Since 2008, when an empty gallery in lower Manhattan lined its windows with striking sky-blue posters advertising the Jackie Robinson Museum, pedestrians have been trying to get in and callers have been pestering the switchboard for information about when the museum would open.
After a decade-long struggle to raise the funds, that day draws nearer. The museum dedicated to the late baseball giant who broke the color barrier of Major League Baseball celebrated its groundbreaking Thursday with, fingers crossed, an opening anticipated in 2019.
"We know from the throngs of people wanting to visit, from the phone calls and all the pedestrians, that the demand is there,'' said Della Britton Baeza, president of the Jackie Robinson Foundation. Of all the hundreds of museums in New York City, she says, "This one will be the only museum focused on civil rights."
Robinson, who died of a heart attack in 1972, is best known for being the first African American to play in the major leagues in the modern era. Moses Fleetwood Walker played for one year 63 years earlier.
Robinson made his debut April 15, 1947, playing first base for the then-Brooklyn Dodgers at Ebbets Field in "what was literally the greatest moment in the history of baseball,'' as Major League Baseball Commissioner Rob Manfred said at Thursday's ceremony.
"Jackie took our game beyond sport and made it part of a movement that began the process of change in America," said Manfred.
For breaking the modern color barrier, Robinson endured racist taunts and physical abuse. Angry fans and rival players sometimes spat at him and threw bottles, watermelons and, in one case, a black cat. Nonetheless, he persevered and was named rookie of the year in 1947 and the National League's most valuable player two years later.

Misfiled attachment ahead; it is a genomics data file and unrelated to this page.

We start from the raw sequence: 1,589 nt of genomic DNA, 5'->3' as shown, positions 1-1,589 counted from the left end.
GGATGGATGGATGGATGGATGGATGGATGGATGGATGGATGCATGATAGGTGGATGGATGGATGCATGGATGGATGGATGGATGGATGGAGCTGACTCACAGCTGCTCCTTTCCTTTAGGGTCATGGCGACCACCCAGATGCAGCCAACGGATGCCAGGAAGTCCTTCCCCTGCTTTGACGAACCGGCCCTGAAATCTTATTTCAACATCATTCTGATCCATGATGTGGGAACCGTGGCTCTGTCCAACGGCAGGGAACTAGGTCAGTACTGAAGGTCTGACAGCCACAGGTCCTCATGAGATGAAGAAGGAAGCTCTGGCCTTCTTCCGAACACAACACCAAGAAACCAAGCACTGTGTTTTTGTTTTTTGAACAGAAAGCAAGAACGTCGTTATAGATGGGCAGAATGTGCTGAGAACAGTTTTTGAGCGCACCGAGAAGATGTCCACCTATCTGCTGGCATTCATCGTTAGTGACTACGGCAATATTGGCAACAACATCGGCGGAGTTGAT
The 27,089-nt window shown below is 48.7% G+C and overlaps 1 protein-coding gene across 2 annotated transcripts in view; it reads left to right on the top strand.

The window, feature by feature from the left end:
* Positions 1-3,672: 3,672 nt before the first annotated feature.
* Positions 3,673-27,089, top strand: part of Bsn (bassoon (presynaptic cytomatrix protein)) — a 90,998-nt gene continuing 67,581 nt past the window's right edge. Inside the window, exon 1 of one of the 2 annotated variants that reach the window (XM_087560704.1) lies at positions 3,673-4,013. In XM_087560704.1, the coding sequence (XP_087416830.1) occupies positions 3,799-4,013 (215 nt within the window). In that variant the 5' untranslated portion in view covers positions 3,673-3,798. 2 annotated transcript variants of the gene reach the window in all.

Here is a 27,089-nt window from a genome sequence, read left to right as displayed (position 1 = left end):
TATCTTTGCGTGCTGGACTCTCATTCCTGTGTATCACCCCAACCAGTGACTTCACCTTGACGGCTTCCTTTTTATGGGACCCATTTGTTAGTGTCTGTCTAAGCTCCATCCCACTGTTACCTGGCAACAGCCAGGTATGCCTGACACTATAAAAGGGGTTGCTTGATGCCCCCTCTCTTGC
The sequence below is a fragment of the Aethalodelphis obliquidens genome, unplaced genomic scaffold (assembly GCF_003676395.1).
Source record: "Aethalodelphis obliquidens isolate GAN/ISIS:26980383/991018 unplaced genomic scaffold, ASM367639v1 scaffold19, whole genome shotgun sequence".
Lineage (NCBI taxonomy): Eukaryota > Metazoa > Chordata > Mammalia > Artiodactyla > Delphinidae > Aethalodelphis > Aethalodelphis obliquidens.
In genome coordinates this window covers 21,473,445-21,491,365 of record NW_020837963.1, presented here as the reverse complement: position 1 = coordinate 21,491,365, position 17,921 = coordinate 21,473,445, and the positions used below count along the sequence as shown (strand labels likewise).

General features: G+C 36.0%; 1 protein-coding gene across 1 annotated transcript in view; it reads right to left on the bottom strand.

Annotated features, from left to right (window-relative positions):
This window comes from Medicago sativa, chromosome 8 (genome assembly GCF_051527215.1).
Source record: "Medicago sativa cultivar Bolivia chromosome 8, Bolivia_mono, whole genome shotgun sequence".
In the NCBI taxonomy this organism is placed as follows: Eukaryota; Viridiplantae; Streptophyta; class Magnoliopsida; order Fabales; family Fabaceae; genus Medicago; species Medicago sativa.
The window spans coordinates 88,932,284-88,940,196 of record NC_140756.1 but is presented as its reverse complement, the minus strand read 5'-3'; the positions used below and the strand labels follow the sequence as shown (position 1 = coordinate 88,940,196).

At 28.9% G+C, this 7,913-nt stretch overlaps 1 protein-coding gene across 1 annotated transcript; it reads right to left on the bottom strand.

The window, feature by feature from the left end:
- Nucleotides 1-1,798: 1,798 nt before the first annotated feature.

After his retirement as a player in 1957, Robinson became a vice president of Chock Full o' Nuts Coffee, breaking another color barrier in corporate America, and co-founded a bank in Harlem to rejuvenate the community.
The museum aspires to be about much more than baseball — using Robinson's life to teach about bullying and racism and about perseverance.
"We will use him to understand character and character development and why it is important to overcome obstacles in your life," said Sharon Robinson, 67, his daughter, an education consultant, midwife and author. "We could talk about when he was being spiked at third base, how he was being bullied, who was the bully and how he had to function under pressure."
Robinson said she remembered her father less as an athlete than as a civil rights activist who, over time, brought "all of us into what we called the family mission."
The museum was the dream of Robinson's widow, Rachel, who was an assistant professor of nursing at Yale. Now 94, she set up the Jackie Robinson Foundation in 1973 to help minority students excel in higher education.
The foundation rented the 18,500-square-foot space for the museum in 2007 and put up the window displays advertising the opening the following year. But the downturn in the economy and the competition for donations from other museums stalled the project over the past decade.
The foundation said it has raised $25 million of an estimated budget of $42 million — yes, the figure was chosen because Robinson wore No. 42 for the Dodgers. Many small donations have arrived in the form of checks made out for $42, while corporate donors and sports teams have been more generous. The Dodgers gave $1.25 million, according to Britton Baeza.
The museum is being designed by Ralph Appelbaum Associates, which also did the recently opened National Museum of African American History and Culture in Washington, D.C.
Jackie Robinson's legacy is already celebrated by many schools, streets and stadiums and awards in his name. Major League Baseball now marks Jackie Robinson Day on April 15, the anniversary of his debut. The newest of many Jackie Robinson statues — this one showing him stealing home — was unveiled earlier this month at Dodger Stadium.